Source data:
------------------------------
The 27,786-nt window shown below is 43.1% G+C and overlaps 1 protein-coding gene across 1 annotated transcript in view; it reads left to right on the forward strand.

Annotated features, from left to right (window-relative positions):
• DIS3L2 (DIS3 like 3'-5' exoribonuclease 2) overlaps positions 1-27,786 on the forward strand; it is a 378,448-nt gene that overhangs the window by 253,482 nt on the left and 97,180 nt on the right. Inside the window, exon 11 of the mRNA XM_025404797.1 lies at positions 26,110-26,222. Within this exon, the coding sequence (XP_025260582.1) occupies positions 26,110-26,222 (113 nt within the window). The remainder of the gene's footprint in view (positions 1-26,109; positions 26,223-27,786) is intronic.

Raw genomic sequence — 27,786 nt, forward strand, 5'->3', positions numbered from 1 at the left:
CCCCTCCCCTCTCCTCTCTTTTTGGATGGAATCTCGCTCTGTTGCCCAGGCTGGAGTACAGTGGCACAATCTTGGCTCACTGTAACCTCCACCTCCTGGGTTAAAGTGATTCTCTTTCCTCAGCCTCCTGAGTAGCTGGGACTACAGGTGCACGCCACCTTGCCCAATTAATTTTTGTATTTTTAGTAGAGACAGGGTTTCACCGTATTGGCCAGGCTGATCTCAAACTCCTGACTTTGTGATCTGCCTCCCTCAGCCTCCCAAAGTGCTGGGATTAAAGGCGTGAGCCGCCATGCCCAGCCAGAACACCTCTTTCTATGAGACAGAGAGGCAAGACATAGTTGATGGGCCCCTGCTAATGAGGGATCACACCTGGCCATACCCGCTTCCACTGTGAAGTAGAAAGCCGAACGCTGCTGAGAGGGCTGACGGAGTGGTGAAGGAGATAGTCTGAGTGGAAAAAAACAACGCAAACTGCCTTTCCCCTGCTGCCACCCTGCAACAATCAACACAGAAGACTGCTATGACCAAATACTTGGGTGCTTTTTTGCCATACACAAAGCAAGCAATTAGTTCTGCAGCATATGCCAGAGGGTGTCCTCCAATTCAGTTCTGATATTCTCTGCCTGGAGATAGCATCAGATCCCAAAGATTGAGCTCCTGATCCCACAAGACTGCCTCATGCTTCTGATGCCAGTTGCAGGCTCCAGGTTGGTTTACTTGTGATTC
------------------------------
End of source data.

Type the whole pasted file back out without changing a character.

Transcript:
The 27,786-nt window shown below is 43.1% G+C and overlaps 1 protein-coding gene across 1 annotated transcript in view; it reads left to right on the forward strand.

Annotated features, from left to right (window-relative positions):
• DIS3L2 (DIS3 like 3'-5' exoribonuclease 2) overlaps positions 1-27,786 on the forward strand; it is a 378,448-nt gene that overhangs the window by 253,482 nt on the left and 97,180 nt on the right. Inside the window, exon 11 of the mRNA XM_025404797.1 lies at positions 26,110-26,222. Within this exon, the coding sequence (XP_025260582.1) occupies positions 26,110-26,222 (113 nt within the window). The remainder of the gene's footprint in view (positions 1-26,109; positions 26,223-27,786) is intronic.

Raw genomic sequence — 27,786 nt, forward strand, 5'->3', positions numbered from 1 at the left:
CCCCTCCCCTCTCCTCTCTTTTTGGATGGAATCTCGCTCTGTTGCCCAGGCTGGAGTACAGTGGCACAATCTTGGCTCACTGTAACCTCCACCTCCTGGGTTAAAGTGATTCTCTTTCCTCAGCCTCCTGAGTAGCTGGGACTACAGGTGCACGCCACCTTGCCCAATTAATTTTTGTATTTTTAGTAGAGACAGGGTTTCACCGTATTGGCCAGGCTGATCTCAAACTCCTGACTTTGTGATCTGCCTCCCTCAGCCTCCCAAAGTGCTGGGATTAAAGGCGTGAGCCGCCATGCCCAGCCAGAACACCTCTTTCTATGAGACAGAGAGGCAAGACATAGTTGATGGGCCCCTGCTAATGAGGGATCACACCTGGCCATACCCGCTTCCACTGTGAAGTAGAAAGCCGAACGCTGCTGAGAGGGCTGACGGAGTGGTGAAGGAGATAGTCTGAGTGGAAAAAAACAACGCAAACTGCCTTTCCCCTGCTGCCACCCTGCAACAATCAACACAGAAGACTGCTATGACCAAATACTTGGGTGCTTTTTTGCCATACACAAAGCAAGCAATTAGTTCTGCAGCATATGCCAGAGGGTGTCCTCCAATTCAGTTCTGATATTCTCTGCCTGGAGATAGCATCAGATCCCAAAGATTGAGCTCCTGATCCCACAAGACTGCCTCATGCTTCTGATGCCAGTTGCAGGCTCCAGGTTGGTTTACTTGTGATTC